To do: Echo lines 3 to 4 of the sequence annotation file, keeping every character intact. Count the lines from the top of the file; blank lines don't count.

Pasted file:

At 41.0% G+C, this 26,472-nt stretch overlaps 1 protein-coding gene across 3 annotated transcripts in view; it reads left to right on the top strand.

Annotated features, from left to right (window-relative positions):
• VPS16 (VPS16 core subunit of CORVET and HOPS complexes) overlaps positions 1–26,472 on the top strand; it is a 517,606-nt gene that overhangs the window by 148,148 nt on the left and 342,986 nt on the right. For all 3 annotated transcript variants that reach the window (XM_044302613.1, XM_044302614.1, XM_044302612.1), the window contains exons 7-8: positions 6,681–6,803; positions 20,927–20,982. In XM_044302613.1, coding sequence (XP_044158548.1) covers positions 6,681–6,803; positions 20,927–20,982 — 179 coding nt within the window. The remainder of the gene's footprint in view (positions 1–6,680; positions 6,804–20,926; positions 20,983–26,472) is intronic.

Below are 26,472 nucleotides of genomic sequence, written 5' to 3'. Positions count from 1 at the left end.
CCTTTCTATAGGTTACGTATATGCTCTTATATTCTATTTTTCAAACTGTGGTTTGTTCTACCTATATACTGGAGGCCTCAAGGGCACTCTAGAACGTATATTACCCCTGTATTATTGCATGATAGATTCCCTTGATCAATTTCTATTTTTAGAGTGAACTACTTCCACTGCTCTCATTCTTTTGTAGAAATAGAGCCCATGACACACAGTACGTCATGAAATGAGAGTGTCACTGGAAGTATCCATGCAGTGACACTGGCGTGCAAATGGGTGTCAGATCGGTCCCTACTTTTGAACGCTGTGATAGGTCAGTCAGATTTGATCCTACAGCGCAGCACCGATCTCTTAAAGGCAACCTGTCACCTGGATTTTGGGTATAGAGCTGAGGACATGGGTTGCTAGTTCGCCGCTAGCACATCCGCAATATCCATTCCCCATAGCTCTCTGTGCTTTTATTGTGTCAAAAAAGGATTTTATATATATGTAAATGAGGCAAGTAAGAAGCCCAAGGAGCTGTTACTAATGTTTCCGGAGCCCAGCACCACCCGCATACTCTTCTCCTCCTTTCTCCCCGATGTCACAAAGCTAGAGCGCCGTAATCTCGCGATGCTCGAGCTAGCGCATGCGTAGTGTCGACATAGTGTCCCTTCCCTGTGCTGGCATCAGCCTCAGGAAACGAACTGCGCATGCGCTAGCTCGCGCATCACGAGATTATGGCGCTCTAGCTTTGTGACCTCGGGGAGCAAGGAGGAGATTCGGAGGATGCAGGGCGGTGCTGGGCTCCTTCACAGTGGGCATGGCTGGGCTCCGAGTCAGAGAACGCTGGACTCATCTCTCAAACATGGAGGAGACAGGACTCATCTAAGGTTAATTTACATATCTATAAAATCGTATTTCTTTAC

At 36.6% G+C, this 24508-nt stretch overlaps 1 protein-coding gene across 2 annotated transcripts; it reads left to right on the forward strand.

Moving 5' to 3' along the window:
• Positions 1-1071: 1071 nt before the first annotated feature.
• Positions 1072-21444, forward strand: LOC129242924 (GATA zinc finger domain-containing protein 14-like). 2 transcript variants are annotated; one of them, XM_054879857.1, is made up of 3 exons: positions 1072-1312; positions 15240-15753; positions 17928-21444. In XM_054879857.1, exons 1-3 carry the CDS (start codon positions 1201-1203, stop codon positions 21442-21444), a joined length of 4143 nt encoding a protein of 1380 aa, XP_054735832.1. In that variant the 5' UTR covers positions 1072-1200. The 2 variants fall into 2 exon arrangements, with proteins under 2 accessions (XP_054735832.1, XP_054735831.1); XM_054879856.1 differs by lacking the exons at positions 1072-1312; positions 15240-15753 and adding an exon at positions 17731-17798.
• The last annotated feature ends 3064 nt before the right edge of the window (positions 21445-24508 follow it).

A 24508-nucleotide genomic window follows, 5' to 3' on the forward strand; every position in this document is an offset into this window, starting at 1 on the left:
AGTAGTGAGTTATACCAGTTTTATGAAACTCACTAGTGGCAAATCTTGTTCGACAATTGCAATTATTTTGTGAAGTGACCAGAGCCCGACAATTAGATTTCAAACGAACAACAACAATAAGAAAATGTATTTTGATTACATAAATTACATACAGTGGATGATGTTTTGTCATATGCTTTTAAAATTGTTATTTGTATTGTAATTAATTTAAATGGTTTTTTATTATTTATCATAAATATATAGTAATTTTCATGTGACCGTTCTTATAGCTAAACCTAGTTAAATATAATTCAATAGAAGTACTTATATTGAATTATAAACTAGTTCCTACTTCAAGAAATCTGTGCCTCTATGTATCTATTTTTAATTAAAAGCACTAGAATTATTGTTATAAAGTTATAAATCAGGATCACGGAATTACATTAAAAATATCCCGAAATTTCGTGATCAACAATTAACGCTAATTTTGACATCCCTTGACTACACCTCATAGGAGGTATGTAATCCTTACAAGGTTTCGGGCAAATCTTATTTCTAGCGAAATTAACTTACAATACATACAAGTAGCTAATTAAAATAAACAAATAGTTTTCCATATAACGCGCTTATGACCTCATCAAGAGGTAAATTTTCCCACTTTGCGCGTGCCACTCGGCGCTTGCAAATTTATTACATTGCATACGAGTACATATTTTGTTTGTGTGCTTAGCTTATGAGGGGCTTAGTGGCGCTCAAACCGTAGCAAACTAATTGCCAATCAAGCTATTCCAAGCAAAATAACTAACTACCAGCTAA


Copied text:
• VPS16 (VPS16 core subunit of CORVET and HOPS complexes) overlaps positions 1–26,472 on the top strand; it is a 517,606-nt gene that overhangs the window by 148,148 nt on the left and 342,986 nt on the right. For all 3 annotated transcript variants that reach the window (XM_044302613.1, XM_044302614.1, XM_044302612.1), the window contains exons 7-8: positions 6,681–6,803; positions 20,927–20,982. In XM_044302613.1, coding sequence (XP_044158548.1) covers positions 6,681–6,803; positions 20,927–20,982 — 179 coding nt within the window. The remainder of the gene's footprint in view (positions 1–6,680; positions 6,804–20,926; positions 20,983–26,472) is intronic.

Below are 26,472 nucleotides of genomic sequence, written 5' to 3'. Positions count from 1 at the left end.